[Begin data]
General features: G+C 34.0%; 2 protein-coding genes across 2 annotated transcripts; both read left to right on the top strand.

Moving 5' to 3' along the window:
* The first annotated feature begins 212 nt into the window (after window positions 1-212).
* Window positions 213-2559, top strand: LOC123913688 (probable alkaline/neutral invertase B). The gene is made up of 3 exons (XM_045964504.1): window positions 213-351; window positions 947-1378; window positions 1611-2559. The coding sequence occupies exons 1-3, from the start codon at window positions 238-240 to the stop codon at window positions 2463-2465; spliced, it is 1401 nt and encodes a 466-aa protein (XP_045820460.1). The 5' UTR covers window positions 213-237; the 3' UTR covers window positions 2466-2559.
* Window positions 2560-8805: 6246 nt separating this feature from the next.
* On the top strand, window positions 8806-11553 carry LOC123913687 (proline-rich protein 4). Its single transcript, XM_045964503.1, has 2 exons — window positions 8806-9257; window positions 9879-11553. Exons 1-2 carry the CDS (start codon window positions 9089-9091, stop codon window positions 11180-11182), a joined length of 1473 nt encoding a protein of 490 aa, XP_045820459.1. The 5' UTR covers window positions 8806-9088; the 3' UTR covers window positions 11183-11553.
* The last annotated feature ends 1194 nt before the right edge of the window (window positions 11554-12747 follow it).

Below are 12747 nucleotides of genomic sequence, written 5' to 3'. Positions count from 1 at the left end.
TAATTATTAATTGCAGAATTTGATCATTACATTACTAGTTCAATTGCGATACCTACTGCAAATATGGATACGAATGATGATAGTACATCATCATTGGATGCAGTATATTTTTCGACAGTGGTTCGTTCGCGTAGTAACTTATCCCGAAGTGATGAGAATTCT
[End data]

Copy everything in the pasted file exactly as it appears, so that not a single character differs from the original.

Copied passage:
General features: G+C 34.0%; 2 protein-coding genes across 2 annotated transcripts; both read left to right on the top strand.

Moving 5' to 3' along the window:
* The first annotated feature begins 212 nt into the window (after window positions 1-212).
* Window positions 213-2559, top strand: LOC123913688 (probable alkaline/neutral invertase B). The gene is made up of 3 exons (XM_045964504.1): window positions 213-351; window positions 947-1378; window positions 1611-2559. The coding sequence occupies exons 1-3, from the start codon at window positions 238-240 to the stop codon at window positions 2463-2465; spliced, it is 1401 nt and encodes a 466-aa protein (XP_045820460.1). The 5' UTR covers window positions 213-237; the 3' UTR covers window positions 2466-2559.
* Window positions 2560-8805: 6246 nt separating this feature from the next.
* On the top strand, window positions 8806-11553 carry LOC123913687 (proline-rich protein 4). Its single transcript, XM_045964503.1, has 2 exons — window positions 8806-9257; window positions 9879-11553. Exons 1-2 carry the CDS (start codon window positions 9089-9091, stop codon window positions 11180-11182), a joined length of 1473 nt encoding a protein of 490 aa, XP_045820459.1. The 5' UTR covers window positions 8806-9088; the 3' UTR covers window positions 11183-11553.
* The last annotated feature ends 1194 nt before the right edge of the window (window positions 11554-12747 follow it).

Below are 12747 nucleotides of genomic sequence, written 5' to 3'. Positions count from 1 at the left end.
TAATTATTAATTGCAGAATTTGATCATTACATTACTAGTTCAATTGCGATACCTACTGCAAATATGGATACGAATGATGATAGTACATCATCATTGGATGCAGTATATTTTTCGACAGTGGTTCGTTCGCGTAGTAACTTATCCCGAAGTGATGAGAATTCT